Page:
Milton Friedman's Capitalism and Freedom has succeeded Boaz as my political bedtime reading. In my political readings thus far, I have been impressed and educated by Hayek's careful analysis of socialism, aggravated by Von Mises' sloppy analysis of liberalism, and much provoked to thought by Boaz's modern presentation of libertarian principles and their applications. Friedman, however, has been less exciting. Reading Friedman reminds me of reading Shakespeare and remarking on all the 'cliches'. Perhaps Friedman's impact on our current economic thinking has been so strong that his analysis now seems commonplace. I was, however, struck by an observation in Chapter II: The Role of Government in a Free Society. Friedman notes that government action, unlike market action, imposes conformity. The greater the scope of government action, the more areas in which people are forced to conform. Extending the range of the imposed conformity too far works to undermine social cohesion and generate conflict. This is reminiscent of Hayek's assertion that the massive legislation required to implement socialist economic policy is incompatible with democracy: the vast scope of the legislation makes it exceedingly unlikely that a majority can agree on any economic plan, leading socialist proponents to circumvent the democratic process in order to impose their program. (Of course, our current congressional leadership has obviated this obstacle by the simple expedient of convincing the Democratic majority to vote for enormous bills without actually reading them.) Friedman transfers Hayek's assertion from the House and Senate to the electorate: the greater the number and impact of government intrusions into citizens' lives, the more likely any given individual will be strongly opposed to some aspect of government action, with possible consequent disruption of society.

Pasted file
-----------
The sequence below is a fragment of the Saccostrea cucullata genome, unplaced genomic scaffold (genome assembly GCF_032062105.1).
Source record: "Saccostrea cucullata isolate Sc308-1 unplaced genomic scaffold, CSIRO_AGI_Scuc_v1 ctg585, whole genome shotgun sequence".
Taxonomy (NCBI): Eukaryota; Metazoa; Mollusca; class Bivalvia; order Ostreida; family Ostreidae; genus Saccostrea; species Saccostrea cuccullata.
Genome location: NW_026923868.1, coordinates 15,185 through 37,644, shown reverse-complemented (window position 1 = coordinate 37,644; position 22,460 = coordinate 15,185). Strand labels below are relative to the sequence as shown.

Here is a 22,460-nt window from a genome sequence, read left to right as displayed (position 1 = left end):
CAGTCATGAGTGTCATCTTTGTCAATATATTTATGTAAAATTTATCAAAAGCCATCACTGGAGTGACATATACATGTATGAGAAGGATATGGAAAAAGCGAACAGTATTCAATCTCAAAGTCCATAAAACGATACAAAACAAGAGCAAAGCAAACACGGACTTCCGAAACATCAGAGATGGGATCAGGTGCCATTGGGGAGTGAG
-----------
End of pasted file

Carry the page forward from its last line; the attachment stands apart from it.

While I find Friedman's extension of Hayek's assertions intriguing, I have not seen much evidence of consequent social disruption. The Tea Party movement suggests that large numbers of Americans have decided that government intrusion into their lives has indeed exceeded their tolerance. Observe, however, that the response is political rather than social. I am not sure what form social disruption is supposed to take, although visions of rioting and striking French workers come to mind. Of course Europeans accept with little protest dramatically greater government control over their lives than Americans endure. Their history, however, differs from ours; in particular, they have never experienced the degree of individual liberty that Americans have long enjoyed and taken for granted. A great conservative fear at the time of the passage of Obamacare was that Americans could be lured into the same servile attitude towards the government.
When wondering how much government intervention American voters will tolerate, one is led to ask to what extent voters accept government impositions simply because they are advocated by their 'team' (i.e. political party)? In the same vein, as most of us ask as soon as we become politically aware, why are attitudes toward homosexuality, immigration, carbonophobia, class warfare, etc. linked? Presumably people choose their positions on issues based on their party affiliation at least as often as they choose their party affiliation based on their stands on issues. Perhaps the rise of the unaffiliated voter is important to consider in this context. As government reach expands, political parties must take stands on an ever wider variety of issues. Perhaps it is becoming ever harder for many Americans to affiliate with either major party; there are simply too many axes of potential disagreement. Unfortunately, opting out is a poor choice. The unaffiliated have little impact at the primary level; so, they share responsibility - through inaction - for the poor choices we often face in general elections. Once again I am led to appreciate the increased voter participation represented by the rise of the Tea Party movement. If the Tea Partiers are successful in rolling back government overreach (admittedly a long term project), then an amusing consequence could be a rise in voter identification with both parties. When the Republicans and Democrats no longer need to take stands on whether it is better to allow a hip replacement at age 70 instead of state of the art cancer drugs at age 75, it will be easier for voters to find a party with which he has no deal breaking disagreements.